Changes in store for underclassmen programs

Two 9/10 blended programs and a new cluster may be added to the school’s roster in a move to enhance the ninth and 10th grade programs.

The Drake Leadership Council considered three proposals on Jan. 25.

The Galileo cluster – English teacher Kay Cavan, science teacher Bettina Hughes, PE. teacher Mary Boston and resource specialist Charley Ehmann – would like to convert into a 9/10 blended program. If the school implements this proposal, an as yet undecided social studies teacher will join.

“I hope we can offer more opportunities for 9/10 blended programs,” said Cavan. “I think that’s what the whole staff hopes as well.”

Another proposal wants to add technology teacher Rod Milstead to the ninth grade Navigator cluster: English teacher Flk11 Strempek and social studies teacher Dan Freeman. Students who do not enroll in a foreign language as freshmen will be considered for this cluster.

“In the past, many incoming freshmen have put off a language until sophomore year to make a smoother adjustment to high school,” Strempek said. “We feel Navigator would give students a strong background in computer literacy that would serve them in good stead, not just for a language course, but for all courses here.”

The final proposal deals with the 11/12 blended Drake Integrated Global Studies (DIGS). With social studies teacher Tristan Bodle leaving the academy next year, World Arts teacher Jack Sims has two ideas for revamping the academy.

The first maintains it as an 11/12 program but changes social studies to an English class. The second makes the program a 9/10 blended program integrating World Arts, English. and social studies. Sims said prefers the second.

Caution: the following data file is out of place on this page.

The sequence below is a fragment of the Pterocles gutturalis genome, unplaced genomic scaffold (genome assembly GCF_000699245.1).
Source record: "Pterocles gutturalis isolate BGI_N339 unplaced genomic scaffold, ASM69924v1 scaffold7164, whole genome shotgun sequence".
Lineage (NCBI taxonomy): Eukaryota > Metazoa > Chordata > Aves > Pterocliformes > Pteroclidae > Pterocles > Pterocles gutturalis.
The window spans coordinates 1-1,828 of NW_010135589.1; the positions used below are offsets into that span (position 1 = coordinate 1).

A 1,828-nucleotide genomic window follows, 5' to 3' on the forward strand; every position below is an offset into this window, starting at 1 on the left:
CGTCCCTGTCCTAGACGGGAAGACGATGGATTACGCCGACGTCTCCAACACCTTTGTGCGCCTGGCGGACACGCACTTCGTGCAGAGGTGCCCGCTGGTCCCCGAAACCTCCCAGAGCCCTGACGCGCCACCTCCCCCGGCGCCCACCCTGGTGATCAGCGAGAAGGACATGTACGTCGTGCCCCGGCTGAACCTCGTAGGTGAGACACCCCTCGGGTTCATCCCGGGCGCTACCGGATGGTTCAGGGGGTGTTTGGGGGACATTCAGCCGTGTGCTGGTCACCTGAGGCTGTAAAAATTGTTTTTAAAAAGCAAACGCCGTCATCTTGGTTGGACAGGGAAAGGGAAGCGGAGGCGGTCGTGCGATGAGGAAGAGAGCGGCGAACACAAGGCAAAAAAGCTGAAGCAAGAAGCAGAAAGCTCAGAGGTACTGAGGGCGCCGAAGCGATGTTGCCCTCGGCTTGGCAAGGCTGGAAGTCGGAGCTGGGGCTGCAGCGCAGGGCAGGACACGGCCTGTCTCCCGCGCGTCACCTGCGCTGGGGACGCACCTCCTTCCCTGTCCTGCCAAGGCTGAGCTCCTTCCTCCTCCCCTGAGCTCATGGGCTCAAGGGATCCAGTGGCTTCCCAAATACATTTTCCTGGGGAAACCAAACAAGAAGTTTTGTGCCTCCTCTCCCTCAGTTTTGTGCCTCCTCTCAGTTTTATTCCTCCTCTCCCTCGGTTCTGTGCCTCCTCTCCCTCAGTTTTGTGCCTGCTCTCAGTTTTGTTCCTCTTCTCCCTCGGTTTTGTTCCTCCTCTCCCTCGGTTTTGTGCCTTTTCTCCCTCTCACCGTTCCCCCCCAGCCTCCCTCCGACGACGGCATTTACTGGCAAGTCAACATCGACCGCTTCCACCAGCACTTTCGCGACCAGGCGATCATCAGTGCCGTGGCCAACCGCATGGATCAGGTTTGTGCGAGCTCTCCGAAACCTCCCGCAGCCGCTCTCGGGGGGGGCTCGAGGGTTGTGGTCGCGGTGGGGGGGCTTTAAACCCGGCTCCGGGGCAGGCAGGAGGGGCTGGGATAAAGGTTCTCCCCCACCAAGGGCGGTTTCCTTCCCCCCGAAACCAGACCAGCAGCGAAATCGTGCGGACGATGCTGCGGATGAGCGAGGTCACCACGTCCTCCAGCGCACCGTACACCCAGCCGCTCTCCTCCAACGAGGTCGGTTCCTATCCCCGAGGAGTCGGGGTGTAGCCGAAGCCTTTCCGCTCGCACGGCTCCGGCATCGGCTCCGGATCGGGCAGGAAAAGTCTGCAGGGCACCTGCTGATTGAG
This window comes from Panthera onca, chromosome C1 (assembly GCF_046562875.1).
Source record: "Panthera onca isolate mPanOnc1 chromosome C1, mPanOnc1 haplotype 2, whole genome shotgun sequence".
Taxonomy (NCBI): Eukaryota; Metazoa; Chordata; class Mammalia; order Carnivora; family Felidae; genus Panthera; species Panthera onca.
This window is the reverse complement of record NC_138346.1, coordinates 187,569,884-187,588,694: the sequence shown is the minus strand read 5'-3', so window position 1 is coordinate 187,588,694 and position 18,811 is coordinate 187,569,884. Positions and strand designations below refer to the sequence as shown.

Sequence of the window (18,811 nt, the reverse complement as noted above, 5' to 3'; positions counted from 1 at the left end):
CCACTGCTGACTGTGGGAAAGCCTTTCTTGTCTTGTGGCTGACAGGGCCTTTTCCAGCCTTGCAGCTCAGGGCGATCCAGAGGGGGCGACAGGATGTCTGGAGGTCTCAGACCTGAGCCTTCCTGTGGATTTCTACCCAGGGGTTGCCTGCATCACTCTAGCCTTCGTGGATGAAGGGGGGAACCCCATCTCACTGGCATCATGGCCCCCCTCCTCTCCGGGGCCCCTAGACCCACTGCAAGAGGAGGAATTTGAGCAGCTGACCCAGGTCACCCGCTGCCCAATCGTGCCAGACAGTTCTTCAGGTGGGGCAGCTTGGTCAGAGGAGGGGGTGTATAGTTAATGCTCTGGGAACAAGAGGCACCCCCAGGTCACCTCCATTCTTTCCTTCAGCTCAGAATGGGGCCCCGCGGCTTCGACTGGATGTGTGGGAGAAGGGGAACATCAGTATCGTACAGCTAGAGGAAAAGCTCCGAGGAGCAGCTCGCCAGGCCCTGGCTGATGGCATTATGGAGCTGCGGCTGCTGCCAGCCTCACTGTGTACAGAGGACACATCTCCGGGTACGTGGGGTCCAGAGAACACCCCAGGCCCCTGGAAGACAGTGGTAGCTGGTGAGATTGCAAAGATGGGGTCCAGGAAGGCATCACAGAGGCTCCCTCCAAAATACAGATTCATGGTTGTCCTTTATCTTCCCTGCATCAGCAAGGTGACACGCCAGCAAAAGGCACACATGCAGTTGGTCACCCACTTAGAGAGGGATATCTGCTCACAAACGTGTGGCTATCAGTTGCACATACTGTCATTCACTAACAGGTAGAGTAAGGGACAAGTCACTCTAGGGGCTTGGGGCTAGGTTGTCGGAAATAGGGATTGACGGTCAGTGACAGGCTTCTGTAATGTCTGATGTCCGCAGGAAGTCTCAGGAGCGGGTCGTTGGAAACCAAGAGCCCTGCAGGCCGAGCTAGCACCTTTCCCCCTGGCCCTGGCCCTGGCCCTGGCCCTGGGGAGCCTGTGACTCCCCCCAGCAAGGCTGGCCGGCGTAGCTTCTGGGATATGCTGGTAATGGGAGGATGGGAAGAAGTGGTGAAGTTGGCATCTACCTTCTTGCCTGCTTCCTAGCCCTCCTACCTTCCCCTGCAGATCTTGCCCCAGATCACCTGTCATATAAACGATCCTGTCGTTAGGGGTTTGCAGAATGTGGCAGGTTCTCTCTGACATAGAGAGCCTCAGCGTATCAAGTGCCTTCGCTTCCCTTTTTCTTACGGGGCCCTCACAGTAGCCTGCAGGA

“It appears that the curriculum at 11th and 12th grade wasn’t as good a match… it would be easier to integrate at 9/10,” he said.

Currently, freshman applicants choose between entering the Mobius or ROCK blended programs or going into a cluster (two or three teachers who share the same students in a mix of the core subjects of integrated science, social studies. and English).

The emphasis on the ninth and 10th grades is a national trend, according to World Languages chair Jane Guinn.

“National and California data shows that the transition from middle to high school is hard,” she said. “Personalization became important and from personalization came our clusters and academies.”

Principal Don Drake wants to make sure that it doesn’t seem that the school is making a value judgment about one program over another.

“It’s mostly driven by choice-what students want. The reason some 11 / 12 academies have gone away is because students made other choices,” he said.

He also added that the community is requesting the 9/10 programs.

“There is a demand in the community for these blended programs,” he said. “We’re trying to meet that demand.”